(Bloomberg) -- Rupert Murdoch’s decision to step down as chairman of Fox Corp. and News Corp. leaves his son, Lachlan Murdoch, with a daunting task — steering the family’s cable TV and newspaper companies around two troubled industries.

Murdoch’s media empire, which he built over seven decades, has long been seen as a giant, with enormous influence over news, entertainment and politics. But since selling most of its film and TV business to Walt Disney Co. for $71.3 billion in 2019, Fox has become a relative minnow in a sea of whales, with a heavy focus on news and sports. It’s still heavily dependent on the declining businesses of cable TV and print.

Murdoch, 92, said on Thursday he’s leaving the boards of Fox and News Corp., capping a career that started with a small Australian newspaper business. He becomes chairman emeritus of each. 

“He goes down with those leaders of the industry, like Sumner Redstone,” said Mario Gabelli, a longtime investor in media companies. “You’ve got to applaud the pluses, along with the obvious potholes that took place over the years.”

Only the timing of the transition was a surprise. Lachlan, 52, takes over as chairman of News Corp. and continues as both chairman and chief executive officer of Fox. Among his siblings, Lachlan, who became CEO of Fox in 2018, was already seen as the winner of a family battle over who would take over their father’s business. 

The younger Murdoch has made some shrewd business decisions. Fox’s purchase of the streaming service Tubi for $440 million in 2020 looks like a winner. The ad-supported product now claims the same share of total TV viewing as Warner Bros. Discovery Inc.’s Max service, according to Nielsen data.

But Fox’s traditional channels, the broadcast network and cable news outlet, continue to lose viewers with the rest of the pay-TV industry and lack a clear strategy for the new streaming order. The company has never revealed the number of subscribers to Fox Nation, a $6-a-month streaming service focused on conservative viewers.

Internally, Fox executives say they’ll be able to collect fees in the future from streaming services they may partner with. But with consumers canceling their cable-TV subscriptions, Wall Street analysts forecast little growth for the company over the next few years, projecting revenue will climb from $14.9 billion in fiscal 2023 to $15.7 billion in four years.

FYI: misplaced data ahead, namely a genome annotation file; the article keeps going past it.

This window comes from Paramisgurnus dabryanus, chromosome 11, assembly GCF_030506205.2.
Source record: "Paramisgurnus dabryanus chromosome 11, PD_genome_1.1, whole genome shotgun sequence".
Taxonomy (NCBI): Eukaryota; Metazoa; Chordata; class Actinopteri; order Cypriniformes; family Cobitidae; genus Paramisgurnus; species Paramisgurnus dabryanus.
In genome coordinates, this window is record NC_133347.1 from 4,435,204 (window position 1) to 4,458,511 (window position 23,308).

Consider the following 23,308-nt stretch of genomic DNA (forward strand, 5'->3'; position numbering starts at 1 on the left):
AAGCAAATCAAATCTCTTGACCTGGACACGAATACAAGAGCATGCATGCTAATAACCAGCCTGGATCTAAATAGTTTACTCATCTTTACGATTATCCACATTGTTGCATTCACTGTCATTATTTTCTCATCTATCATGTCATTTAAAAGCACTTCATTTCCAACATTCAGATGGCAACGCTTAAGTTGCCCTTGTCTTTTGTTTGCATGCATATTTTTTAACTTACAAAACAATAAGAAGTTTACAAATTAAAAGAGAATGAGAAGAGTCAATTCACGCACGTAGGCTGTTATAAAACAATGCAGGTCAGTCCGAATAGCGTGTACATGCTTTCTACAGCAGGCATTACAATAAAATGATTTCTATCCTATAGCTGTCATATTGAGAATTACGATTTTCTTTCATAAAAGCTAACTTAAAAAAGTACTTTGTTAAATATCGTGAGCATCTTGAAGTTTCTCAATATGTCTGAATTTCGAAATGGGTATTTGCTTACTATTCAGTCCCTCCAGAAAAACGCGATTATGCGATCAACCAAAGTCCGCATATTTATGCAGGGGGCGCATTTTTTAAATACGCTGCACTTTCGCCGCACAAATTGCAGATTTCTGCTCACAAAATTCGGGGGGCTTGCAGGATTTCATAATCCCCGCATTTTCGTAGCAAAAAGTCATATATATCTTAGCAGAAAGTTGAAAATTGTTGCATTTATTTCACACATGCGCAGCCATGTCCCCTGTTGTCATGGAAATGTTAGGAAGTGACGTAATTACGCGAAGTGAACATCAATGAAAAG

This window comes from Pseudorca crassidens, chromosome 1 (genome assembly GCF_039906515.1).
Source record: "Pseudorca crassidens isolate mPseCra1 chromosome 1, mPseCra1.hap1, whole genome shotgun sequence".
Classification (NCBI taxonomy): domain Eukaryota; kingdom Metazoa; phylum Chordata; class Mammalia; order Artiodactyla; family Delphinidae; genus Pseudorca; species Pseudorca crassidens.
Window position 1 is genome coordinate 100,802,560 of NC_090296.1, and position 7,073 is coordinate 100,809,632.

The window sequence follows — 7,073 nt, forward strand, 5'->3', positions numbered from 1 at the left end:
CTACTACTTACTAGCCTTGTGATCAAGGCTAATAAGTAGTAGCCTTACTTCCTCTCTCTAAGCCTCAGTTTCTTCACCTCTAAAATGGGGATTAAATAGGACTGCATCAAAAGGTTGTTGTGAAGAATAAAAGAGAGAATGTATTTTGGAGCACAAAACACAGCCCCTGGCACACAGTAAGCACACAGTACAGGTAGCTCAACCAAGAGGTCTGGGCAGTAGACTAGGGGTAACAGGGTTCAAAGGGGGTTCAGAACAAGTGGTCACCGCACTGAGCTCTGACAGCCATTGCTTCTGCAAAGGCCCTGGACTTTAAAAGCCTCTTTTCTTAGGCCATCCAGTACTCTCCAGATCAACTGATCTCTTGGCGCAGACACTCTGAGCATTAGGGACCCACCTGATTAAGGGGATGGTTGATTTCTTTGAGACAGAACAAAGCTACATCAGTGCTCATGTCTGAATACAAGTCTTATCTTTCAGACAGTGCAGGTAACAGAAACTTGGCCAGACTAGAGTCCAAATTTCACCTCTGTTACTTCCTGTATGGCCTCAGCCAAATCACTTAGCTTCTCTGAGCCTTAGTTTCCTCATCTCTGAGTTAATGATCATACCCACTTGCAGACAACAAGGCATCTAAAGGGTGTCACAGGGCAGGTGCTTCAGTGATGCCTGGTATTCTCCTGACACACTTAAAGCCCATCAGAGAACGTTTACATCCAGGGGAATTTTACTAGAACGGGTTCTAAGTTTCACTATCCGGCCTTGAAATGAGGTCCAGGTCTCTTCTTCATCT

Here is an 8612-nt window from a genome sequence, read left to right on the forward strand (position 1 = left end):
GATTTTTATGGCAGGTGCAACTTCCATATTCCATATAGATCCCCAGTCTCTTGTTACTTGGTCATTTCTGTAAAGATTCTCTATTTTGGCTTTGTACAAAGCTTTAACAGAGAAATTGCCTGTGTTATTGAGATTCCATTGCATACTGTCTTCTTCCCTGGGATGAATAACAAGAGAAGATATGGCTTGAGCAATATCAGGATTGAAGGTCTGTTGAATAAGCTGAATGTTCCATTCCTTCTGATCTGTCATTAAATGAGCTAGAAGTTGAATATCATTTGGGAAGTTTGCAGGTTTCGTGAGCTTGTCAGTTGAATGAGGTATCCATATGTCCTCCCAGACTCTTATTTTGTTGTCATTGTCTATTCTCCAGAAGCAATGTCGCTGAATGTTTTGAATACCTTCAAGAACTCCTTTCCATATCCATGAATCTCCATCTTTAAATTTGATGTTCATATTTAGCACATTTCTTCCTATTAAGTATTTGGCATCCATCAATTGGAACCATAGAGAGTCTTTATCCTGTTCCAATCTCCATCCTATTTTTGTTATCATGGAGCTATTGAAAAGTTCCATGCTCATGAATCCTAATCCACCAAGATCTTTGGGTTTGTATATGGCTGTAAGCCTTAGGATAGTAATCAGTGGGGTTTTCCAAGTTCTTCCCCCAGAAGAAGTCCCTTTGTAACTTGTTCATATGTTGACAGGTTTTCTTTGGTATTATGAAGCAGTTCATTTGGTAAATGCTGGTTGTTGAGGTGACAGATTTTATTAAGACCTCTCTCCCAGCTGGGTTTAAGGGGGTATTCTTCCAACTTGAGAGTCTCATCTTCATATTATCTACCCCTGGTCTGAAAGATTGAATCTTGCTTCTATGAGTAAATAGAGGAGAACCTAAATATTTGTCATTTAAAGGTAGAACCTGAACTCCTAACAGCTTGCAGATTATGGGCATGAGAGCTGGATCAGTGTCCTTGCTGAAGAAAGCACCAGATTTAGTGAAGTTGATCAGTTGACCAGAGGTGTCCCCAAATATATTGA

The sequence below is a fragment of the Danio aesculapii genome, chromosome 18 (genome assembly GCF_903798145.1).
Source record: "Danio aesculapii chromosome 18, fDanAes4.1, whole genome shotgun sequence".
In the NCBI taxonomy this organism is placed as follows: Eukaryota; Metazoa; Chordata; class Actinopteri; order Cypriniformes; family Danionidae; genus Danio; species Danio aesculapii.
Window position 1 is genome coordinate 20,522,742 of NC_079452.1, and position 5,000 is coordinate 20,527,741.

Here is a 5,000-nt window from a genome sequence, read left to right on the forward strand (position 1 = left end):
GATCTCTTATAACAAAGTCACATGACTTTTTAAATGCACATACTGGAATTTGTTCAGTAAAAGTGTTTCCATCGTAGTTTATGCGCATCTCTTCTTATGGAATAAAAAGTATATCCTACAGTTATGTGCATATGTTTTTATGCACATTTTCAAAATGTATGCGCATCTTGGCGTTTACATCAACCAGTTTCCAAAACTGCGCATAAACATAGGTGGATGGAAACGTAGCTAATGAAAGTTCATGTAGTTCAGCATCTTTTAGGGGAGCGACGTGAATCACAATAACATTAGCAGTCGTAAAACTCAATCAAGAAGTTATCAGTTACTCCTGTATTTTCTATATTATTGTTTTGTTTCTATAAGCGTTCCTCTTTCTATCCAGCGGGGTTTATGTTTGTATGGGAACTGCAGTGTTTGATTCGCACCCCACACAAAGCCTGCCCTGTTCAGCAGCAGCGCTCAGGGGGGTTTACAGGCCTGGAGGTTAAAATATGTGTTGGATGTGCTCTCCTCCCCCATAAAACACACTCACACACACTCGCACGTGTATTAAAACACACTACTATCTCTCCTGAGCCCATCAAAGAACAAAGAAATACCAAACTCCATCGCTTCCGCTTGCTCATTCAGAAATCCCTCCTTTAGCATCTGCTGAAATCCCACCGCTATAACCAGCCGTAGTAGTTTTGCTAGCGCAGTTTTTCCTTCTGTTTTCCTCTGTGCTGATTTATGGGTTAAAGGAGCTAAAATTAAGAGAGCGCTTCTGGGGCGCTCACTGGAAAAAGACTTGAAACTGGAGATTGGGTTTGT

News Corp.’s newspapers, meanwhile, are trying to attract more digital subscribers and online advertisers as print readership dwindles.

One of Murdoch’s top lieutenants, News Corp. CEO Robert Thomson, is leading an industry charge to protect newspapers from the threat posed by artificial intelligence and ensure that publishers share in the revenue their articles generate for technology companies.

In the UK, Murdoch sat at the top of a tabloid empire after buying up a number of influential titles over decades. While Murdoch claimed his papers had editorial independence, many in the UK political sphere saw them as tools to bully the government.

He was forced to shut his nearly 170-year-old paper, the News of the World, in 2011 after its journalists were caught hacking the phone of a murdered schoolgirl. Murdoch was hauled before a UK parliamentary committee, calling it the “most humble day” of his life. The incident kicked off a years-long media-ethics inquiry looking into rampant phone and computer hacking and bribery in the industry and convinced Murdoch to split off his newspapers into a separate unit.

Still, he rebounded. Last year, he created TalkTV, hiring controversial British journalist Piers Morgan as its star in an attempt to introduce Fox News-style journalism to British television. It’s not yet clear whether Lachlan has the same enthusiasm for the UK business as his father, who spent many years in London.